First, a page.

Florida air travel starts to shut down ahead of Irma

Hurricane Irma’s impending landfall in Florida is forcing airlines serving some of the largest airports in America to shutter operations and get out of the way of the powerful storm.

Irma has already trashed airports, buildings and roads in the Caribbean. St. Maarten, a major international destination for U.S. and European carriers, was in ruins after the storm. Photos from the Netherlands Ministry of Defense showed its runway covered in sand and widespread damage at its terminal building and jetways.

By late Saturday, Miami, Orlando and Fort Lauderdale – home to the 12th, 13th, 21st largest airports in the U.S., respectively – will be largely dormant as the extreme weather rolls in.

But the prospect of a direct hit from Irma represents another blow to U.S. air travel in one of the busiest air corridors on the planet for business and leisure travel.

Among Miami, Fort Lauderdale and Orlando, the three airports handled more than 115 million passengers in 2016.

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The scramble was so acute that the Federal Aviation Administration on Thursday evening said air traffic controllers were increasing the space between flights from Miami and nearby Fort Lauderdale to enable them to better manage the crowded skies. And American Airlines (AAL)was briefly under an FAA ground stop in Miami due to ATC rerouting outbound aircraft.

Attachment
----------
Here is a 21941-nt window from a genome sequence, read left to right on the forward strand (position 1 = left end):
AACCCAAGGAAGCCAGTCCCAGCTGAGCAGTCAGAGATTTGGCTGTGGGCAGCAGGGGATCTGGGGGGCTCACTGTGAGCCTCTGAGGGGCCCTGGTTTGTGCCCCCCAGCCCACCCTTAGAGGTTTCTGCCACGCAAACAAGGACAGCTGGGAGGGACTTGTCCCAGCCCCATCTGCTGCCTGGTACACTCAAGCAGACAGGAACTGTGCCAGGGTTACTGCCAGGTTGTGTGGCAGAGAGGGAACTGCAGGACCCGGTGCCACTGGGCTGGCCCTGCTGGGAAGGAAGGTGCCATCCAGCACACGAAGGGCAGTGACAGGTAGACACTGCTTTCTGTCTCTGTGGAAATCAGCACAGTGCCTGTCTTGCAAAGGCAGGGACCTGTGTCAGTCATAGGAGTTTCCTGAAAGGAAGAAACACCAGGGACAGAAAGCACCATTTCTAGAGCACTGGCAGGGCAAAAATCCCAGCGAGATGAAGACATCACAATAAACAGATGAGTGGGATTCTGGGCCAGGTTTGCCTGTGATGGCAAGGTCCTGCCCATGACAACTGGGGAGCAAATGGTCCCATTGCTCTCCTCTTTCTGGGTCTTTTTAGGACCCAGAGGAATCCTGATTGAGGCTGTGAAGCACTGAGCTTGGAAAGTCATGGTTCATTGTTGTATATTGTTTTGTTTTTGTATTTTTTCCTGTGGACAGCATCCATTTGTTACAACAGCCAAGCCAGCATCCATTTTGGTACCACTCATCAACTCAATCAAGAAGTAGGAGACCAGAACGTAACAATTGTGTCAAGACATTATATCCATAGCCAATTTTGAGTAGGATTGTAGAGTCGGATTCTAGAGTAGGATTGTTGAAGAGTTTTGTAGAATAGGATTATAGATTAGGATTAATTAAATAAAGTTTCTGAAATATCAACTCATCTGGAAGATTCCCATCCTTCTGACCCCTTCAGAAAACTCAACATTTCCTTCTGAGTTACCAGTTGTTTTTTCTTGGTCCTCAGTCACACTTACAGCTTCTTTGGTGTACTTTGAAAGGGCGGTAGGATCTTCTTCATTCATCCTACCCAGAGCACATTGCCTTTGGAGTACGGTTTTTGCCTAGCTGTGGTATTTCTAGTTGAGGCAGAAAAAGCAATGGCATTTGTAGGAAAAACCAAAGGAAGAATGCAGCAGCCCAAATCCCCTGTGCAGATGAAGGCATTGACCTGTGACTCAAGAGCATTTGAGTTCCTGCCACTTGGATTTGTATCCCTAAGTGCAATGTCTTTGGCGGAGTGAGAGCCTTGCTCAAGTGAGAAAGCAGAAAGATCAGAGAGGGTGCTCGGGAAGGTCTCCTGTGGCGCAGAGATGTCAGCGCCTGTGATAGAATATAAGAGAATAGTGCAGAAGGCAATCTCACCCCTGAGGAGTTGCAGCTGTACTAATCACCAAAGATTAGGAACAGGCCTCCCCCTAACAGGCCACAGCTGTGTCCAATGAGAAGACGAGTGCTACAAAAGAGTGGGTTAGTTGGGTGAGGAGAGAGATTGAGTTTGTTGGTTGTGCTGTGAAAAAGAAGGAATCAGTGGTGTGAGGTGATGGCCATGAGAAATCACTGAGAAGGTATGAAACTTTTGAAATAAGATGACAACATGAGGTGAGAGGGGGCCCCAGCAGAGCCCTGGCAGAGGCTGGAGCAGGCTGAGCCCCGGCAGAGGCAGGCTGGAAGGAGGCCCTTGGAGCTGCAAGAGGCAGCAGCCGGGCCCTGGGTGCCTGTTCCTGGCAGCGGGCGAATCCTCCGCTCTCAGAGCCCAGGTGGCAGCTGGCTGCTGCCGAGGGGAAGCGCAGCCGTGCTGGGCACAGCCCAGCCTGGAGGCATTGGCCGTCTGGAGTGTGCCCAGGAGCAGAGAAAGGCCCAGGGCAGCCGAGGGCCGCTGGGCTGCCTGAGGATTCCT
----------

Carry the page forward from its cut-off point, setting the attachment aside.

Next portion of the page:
The airline had added 16 extra flights from Miami on Thursday, including 12 to Dallas, one to Philadelphia and three to New York, enough room for more than 3,600 passengers. The Fort Worth-based carrier said it has canceled more than 2,400 flights as of Thursday afternoon stretching through Sept. 11.

Related: Hurricanes Harvey and Irma may mess with the job market

The biggest single carrier in the Miami-Fort Lauderdale region is American, which accounts of 38% of the flying there, according to Morgan Stanley. Southwest Airlines (LUV) is the largest single operator in Orlando at 20%.

Delta Air Lines (DAL), too, has added 2,000 additional seats on Thursday flights out of Florida and Caribbean islands, including the Bahamas, Dominican Republic and Jamaica, including 1,500 from Fort Lauderdale and Miami.